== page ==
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The renovation of the building that will be the new home of the Fayette County Health Department is about 50-percent completed, and the cost of the renovation is running close to projections.
The health department plans to begin moving about half a block east, to the former home of Leo Brown Lumber, in a little more than two months.
The renovation of the 11,500-square-foot building is scheduled for completion in the first week of February, about five months after it was started. The new FCHD property also includes two outbuildings on a 2.25-acre lot in the 400 block of West Edwards Street.
The Fayette County Board of Health purchased that property in the fall of 2008 after the Illinois Attorney General told the health department that it needed to either make substantial renovations to its current home or move to a find a new home.
The AG’s Office told the board of health that there are “a lot of issues” with that building, FCHD Administrator Rhonda Andrews said in August.
The biggest of those issues is that it is not ADA (Americans with Disabilities Act) compliant. At one point, Andrews said, the AG’s Office told the health department that it would have to install an elevator.
The 7,200-square-foot structure serving as the main base of operations for the health department, located at 509 W. Edwards St. in Vandalia was a residence before being purchased by the county board of health in 1986. A number of renovations have been made to the building since that time.
While the family and clinical services, and environmental health operate out of that building, the FCHD is paying rent and utilities for a building at 120 N. Fifth St. in Vandalia that houses its home care division, which includes home health and hospice.
Andrews said that the board of health chose to look for a new home after learning that the cost of rehabilitating the current home would be close to the purchase price of another building.
FCHD Administrator Rhonda Andrews conducted a walk-through of the building recently for the members of the Fayette County Board’s health and TB committee – Jean Finley, Steve Knebel and Wade Wilhour – and area media.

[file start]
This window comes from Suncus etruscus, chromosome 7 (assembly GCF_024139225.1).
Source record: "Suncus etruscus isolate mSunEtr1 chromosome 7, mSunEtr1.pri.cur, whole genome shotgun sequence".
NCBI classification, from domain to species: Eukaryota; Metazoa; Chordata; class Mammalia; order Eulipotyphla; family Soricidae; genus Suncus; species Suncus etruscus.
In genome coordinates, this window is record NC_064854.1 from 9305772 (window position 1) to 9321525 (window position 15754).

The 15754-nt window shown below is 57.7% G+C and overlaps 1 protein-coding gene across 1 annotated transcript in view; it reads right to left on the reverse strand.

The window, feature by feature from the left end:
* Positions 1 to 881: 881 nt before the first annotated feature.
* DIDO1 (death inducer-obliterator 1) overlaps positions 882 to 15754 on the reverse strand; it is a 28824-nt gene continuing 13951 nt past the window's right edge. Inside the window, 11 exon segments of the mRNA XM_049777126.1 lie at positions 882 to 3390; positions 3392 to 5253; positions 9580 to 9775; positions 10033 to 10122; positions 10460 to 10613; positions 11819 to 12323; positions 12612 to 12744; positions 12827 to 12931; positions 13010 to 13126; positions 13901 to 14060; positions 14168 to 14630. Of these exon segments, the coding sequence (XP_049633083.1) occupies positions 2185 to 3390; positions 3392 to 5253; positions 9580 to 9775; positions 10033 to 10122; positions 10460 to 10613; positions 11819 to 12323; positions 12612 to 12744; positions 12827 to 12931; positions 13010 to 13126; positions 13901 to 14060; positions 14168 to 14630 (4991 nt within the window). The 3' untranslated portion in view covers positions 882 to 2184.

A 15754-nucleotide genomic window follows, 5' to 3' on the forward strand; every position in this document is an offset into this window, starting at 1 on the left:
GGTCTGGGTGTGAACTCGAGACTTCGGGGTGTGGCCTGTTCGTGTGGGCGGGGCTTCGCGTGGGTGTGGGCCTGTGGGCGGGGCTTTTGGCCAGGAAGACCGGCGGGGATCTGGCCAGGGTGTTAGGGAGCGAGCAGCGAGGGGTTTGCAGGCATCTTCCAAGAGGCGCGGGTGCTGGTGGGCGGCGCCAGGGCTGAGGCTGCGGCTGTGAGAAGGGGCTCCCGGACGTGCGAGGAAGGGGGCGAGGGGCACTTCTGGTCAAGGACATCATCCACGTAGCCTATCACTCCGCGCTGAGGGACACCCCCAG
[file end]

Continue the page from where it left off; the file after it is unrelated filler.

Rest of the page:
By the third week of November, the exterior work to be completed includes a new roof, parking lot, brick and stucco siding, columns, entry, windows, concrete footings and sidewalks.
All interior walls had been set and drywall work completed. Interior painting and electrical work is scheduled to begin early this month.
Johannes Construction of Centralia, with a bid of $1.26-million, was selected as the general contractor in August.
The FCHD project has also included the demolition of two dilapidated outbuildings on the property. Grubaugh Contracting of Vandalia performed that work.
Andrews said that to date, change orders for the project have been “minimal,” .012 percent of the project cost.
The move to the new home will provide a number of benefits, Andrews said.
“For one thing, we will have everything on one floor,” she said.
It also brings all health department employees back together in one building and allows the FCHD to provide all services out of one location. That means no more paying rent and utilities for a second building.
The new building will also “expand the service offering to Fayette County residents without increasing the cost of services,” she said, adding that the new complex is large enough that new services can be added as needed.
The move to the new home also benefits the community, Andrews said.
“We’re taking an existing building and using for something, which means that there will be one less vacant building in the community,” she said.